Boris Johnson has revealed he will be standing as a candidate to replace Theresa May as Conservative leader when she exits the role.
“Of course I’m going to go for it,” the former foreign secretary told a business event in Manchester on Thursday.
The Prime Minister has said she will step down before the next phase of the Brexit negotiations but she has not yet put a date on her departure.
She is immune to a leadership challenge until December 2019 after winning a vote of confidence last year.
Several senior Tories are expected to enter the contest following Mrs May’s resignation.
Among those who have already indicated they will put themselves forward for the race are Esther McVey, Andrea Leadsom and Rory Stewart.
Ms McVey, who resigned as work and pensions minister in November in protest at Mrs May’s exit deal with the European Union, told Talkradio she plans to run.
She said: “I have always said quite clearly that if I got enough support from my colleagues, yes I would (run). Now people have come forward and I have got that support, so I will be going forward.”
Mr Stewart, who was promoted to International Development Secretary this month, has also said he will put himself forward.
He opposes a ‘no deal’ exit and has been a vocal advocate of Mrs May’s deal with Brussels.
“I do want to bring this country together … I accept Brexit, I am a Brexiteer, but I want to reach out to ‘Remain’ voters as well,” he told the BBC.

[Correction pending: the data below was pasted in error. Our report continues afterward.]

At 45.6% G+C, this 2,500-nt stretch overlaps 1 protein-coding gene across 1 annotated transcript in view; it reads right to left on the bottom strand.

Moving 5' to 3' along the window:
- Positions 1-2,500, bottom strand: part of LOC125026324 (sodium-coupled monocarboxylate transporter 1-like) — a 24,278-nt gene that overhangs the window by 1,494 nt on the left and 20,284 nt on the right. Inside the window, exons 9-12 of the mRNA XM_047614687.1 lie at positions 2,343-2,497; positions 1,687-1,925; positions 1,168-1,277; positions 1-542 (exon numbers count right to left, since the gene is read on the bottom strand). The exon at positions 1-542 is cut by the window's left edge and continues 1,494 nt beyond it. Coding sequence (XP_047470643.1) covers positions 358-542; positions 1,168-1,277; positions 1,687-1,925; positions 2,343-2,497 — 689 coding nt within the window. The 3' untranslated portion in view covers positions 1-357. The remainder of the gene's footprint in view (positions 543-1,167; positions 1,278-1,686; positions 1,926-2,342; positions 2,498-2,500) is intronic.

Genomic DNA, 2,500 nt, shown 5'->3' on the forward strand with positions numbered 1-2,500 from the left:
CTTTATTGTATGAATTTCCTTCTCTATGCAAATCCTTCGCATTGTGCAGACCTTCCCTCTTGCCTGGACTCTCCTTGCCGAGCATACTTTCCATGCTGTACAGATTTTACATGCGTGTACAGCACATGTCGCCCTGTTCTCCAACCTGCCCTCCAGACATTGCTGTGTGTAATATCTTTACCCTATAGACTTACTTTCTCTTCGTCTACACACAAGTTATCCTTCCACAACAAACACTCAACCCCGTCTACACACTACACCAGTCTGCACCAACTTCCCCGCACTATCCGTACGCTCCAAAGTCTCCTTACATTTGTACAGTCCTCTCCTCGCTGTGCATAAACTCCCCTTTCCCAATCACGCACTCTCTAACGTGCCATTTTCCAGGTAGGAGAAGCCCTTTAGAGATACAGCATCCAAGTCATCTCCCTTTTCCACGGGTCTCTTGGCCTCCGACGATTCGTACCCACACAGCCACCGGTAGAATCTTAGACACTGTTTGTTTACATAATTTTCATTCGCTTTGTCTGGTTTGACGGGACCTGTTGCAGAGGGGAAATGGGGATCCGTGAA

Mr Johnson resigned from Cabinet in July last year over the prime minister’s handling of the Brexit negotiations.
The face of the 2016 Brexit campaign, the Tory MP set out his pitch to the membership in a speech at the party’s annual conference in October, with some members queueing for hours to get a seat.
He called on the party to return to its traditional values of low tax, strong policing and not to follow the policies of the left-wing Labour Party.
Mr Johnson’s announcement comes as Mrs May held talks with senior Tories at Westminster amid growing pressure for her to leave.
The Prime Minister met the executive of the powerful backbench 1922 Committee for around an hour and a half in her room in the House of Commons.
Following the meeting, which lasted longer than expected, members of the 18-strong executive were set to have further private talks to consider their next steps.
There was no immediate word as to how the talks went.